Ubud is a must for gay travellers visiting Bali. Yes, the gay scene of Bali is a lot of fun, but we highly recommend making time for a visit to this cultural gem. It’s tranquil in gay Ubud, giving you the much-needed mental cleanse that you seek.

The only thing we’d say is that Ubud is just that – nature, beauty, tranquillity and culture. Don’t come here expecting mad parties and crazy all-nighters. Save all that for Seminyak.

We’ve put together our complete gay guide to Ubud featuring the best gay friendly hotels, places to eat, go out, events and some of the not-to-miss highlights.

Is Gay Ubud safe for LGBTQ+ travellers?

As with the rest of Bali, we found Ubud to be very welcoming to us as a gay couple. Unlike the rest of Indonesia (which is going backwards in relation to LGBTQ rights), Bali has held fast to its open-minded values. This is because of the island’s strong Hindu heritage, a far more tolerant religion than Islam, particularly towards the LGBTQ community. In addition, thanks to the large international community of digital nomads and expats basing themselves in and around Ubud, there is a more modern and liberal attitude prevalent here.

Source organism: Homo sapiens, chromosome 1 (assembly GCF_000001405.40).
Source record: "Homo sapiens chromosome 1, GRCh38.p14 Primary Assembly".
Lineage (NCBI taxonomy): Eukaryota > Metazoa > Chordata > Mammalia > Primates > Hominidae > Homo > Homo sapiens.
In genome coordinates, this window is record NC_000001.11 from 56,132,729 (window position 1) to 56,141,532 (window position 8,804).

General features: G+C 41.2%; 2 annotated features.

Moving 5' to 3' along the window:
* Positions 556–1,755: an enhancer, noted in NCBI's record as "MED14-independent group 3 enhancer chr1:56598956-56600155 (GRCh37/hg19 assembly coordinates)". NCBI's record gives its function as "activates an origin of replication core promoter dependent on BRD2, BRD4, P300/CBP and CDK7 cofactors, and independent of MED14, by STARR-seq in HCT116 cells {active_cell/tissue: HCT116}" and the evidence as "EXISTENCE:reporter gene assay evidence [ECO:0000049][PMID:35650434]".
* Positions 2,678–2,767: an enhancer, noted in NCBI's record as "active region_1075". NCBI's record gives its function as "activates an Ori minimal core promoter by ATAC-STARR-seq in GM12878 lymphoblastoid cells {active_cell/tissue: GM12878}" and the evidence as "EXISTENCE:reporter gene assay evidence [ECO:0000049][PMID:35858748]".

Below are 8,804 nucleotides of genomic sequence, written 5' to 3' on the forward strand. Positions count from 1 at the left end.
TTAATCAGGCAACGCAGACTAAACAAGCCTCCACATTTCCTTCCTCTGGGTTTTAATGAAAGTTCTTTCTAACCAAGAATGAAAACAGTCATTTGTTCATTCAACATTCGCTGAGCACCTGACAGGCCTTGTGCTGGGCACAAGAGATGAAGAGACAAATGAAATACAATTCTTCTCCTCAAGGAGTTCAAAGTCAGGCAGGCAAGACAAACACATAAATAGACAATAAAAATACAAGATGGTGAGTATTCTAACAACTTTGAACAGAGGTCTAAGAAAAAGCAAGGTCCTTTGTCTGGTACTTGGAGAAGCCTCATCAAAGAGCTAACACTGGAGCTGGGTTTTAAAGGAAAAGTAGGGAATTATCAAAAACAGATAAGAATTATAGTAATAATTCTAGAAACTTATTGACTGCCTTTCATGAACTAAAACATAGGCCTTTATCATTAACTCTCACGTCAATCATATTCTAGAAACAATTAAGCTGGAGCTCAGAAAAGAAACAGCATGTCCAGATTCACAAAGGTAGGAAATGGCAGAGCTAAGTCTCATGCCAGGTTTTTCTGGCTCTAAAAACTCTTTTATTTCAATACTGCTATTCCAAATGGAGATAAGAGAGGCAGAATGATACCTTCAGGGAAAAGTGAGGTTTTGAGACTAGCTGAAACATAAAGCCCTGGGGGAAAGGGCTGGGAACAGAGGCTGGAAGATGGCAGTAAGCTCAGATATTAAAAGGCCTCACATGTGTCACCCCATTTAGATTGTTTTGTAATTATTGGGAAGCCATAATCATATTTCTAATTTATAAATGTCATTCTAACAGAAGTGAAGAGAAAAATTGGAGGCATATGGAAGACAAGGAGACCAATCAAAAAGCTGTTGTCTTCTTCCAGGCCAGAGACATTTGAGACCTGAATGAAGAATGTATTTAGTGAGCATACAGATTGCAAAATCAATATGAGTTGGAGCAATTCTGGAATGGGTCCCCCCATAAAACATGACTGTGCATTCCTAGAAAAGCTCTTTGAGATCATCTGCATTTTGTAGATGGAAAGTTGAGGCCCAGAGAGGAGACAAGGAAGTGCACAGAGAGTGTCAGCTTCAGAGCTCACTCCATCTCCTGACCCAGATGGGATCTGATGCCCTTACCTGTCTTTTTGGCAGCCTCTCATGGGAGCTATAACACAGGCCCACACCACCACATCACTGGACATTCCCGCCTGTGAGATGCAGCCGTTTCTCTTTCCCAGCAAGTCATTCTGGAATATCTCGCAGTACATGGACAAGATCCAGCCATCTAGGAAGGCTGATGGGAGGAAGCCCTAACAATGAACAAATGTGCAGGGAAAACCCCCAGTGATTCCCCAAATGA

By Stefan Arestis – Full Story at the Nomadic Boys

Bali Gay Travel Resources

Lesbian Bali – Our Taste for Life

Lesbian Bali - Our Taste for Life

Contrary to popular belief, being gay in Bali is not only accepted but in some ways, celebrated. With an influx of gay-friendly bars and hotels causing a stir from the coast of Seminyak to the cultural hub of Ubud, being an LGBT+ traveller in Bali has never been easier.  

I understand this may be surprising to some, considering Indonesia is the most populous Muslim country in the world. However, what with the predominant Hindu influence and tourism hitting an all-time high, Bali has a far more relaxed attitude relative to other parts of Indonesia. In short, the aptly named ‘Island of the Gods’ is proud to welcome all travellers.

We recently spent a lot of time in Bali, and we can surely confirm that this popular travel destination is worth all the hype. From magnificent mountains to rugged coastlines, and majestic waterfalls to smouldering volcanoes, the abundant Balinese nature is unlike anywhere else we’ve been. Combine this with the rich and vibrant Balinese culture, and you have everything you need to have a truly fantastic time.  

In this travel guide, we outline all the best places to go in Bali as an LGBT+ traveller. You’ll find a list of gay-friendly hotels and bars and our top tips as an LGBT+ couple in Bali. We will also touch on LGBT+ rights and social opinions in Indonesia, so you are fully prepared.